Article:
The University of Notre Dame has been identified as one of the top 10 higher education workplaces in the country in a survey by the Chronicle of Higher Education, a leading resource for higher education news and information.
The “Great Colleges to Work For” survey places Notre Dame among 10 large universities that have achieved multiple high marks in such categories as overall job satisfaction, employee benefits, quality facilities, safety, and employee commitment to the institution’s mission. Other leaders in the category, comprised of four-year institutions with more than 10,000 students, include Cornell, Duke and Emory Universities.
“We are pleased to be recognized for the quality of our workplace, and pleased that the diligence and commitment of our faculty and staff have resulted in this honor. We all share in this achievement,” said Rev. John I. Jenkins, C.S.C., University president.
“For several years, the administration, faculty and staff have worked together to improve Notre Dame’s work life experience,” added Robert McQuade, associate vice president for human resources. “It’s great to be recognized for those efforts by our peers and other higher education professionals.”
Results reflect information provided by participating institutions, as well as surveys with hundreds of employees selected at random. The Chronicle survey cites, in particular, Notre Dame’s decision to commit $1 million in recent years to improve professional and personal development. Partnerships with Ivy Tech, Indiana University South Bend and the South Bend Community School Corp. have increased on-campus education options that range from high school equivalency preparation to a master’s degree in educational administration.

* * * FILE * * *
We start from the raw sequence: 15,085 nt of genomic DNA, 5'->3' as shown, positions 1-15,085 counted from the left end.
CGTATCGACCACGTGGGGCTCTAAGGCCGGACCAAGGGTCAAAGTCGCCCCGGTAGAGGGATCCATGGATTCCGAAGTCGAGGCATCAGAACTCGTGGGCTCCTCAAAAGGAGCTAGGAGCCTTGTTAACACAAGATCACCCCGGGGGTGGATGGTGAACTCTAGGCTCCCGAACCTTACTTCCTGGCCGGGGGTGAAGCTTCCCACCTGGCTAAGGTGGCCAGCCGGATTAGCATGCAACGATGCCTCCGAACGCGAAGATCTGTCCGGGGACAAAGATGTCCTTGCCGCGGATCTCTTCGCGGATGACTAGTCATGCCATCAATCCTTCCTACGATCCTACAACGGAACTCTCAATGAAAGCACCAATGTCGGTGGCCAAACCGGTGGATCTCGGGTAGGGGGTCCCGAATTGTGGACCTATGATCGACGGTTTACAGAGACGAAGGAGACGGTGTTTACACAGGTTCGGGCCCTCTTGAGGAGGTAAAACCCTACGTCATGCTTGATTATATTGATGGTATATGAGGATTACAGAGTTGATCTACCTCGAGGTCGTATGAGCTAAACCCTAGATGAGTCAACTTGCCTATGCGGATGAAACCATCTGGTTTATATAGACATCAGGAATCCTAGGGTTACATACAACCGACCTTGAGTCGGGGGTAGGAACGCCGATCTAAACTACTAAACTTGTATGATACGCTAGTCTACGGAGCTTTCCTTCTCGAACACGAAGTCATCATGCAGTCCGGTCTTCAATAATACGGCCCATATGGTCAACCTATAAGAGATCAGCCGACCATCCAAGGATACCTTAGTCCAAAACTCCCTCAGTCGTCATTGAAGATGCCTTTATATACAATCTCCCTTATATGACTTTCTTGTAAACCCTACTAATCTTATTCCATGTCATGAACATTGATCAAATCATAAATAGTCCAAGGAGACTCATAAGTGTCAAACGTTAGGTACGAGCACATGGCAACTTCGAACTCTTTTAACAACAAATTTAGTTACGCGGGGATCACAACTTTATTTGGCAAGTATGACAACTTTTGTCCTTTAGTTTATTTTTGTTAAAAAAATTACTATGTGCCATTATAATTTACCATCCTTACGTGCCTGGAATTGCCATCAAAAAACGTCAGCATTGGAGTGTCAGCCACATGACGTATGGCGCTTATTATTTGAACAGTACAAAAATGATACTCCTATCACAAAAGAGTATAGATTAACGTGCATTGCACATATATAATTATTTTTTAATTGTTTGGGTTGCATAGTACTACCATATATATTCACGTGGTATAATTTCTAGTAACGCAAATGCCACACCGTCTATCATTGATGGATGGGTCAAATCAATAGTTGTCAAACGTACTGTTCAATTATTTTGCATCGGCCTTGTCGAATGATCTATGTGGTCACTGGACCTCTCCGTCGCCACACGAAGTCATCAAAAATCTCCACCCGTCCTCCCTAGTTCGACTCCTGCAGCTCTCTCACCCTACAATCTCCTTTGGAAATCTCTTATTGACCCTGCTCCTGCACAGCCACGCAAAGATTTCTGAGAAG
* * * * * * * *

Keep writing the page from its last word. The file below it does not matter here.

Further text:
Survey results were drawn from information voluntarily submitted by colleges and universities, as well as surveys of hundreds of faculty and staff members selected at random. Of 26 categories measured by the survey, Notre Dame achieved top scores in 11 categories. A high-quality teaching environment was cited in addition to favorable compensation and benefits.
“These areas of recognition are of crucial importance in our efforts to bring the brightest minds to work and live in this community,” Father Jenkins said.
More than 245 institutions and nearly 41,000 faculty and staff participated in the survey. It is the second annual survey for the Chronicle, whose editors describe its purpose as recognizing colleges and institutions for specific best practices and policies. ModernThink, a human resources consulting company in Wilmington, Del., administered the survey and analyzed the results.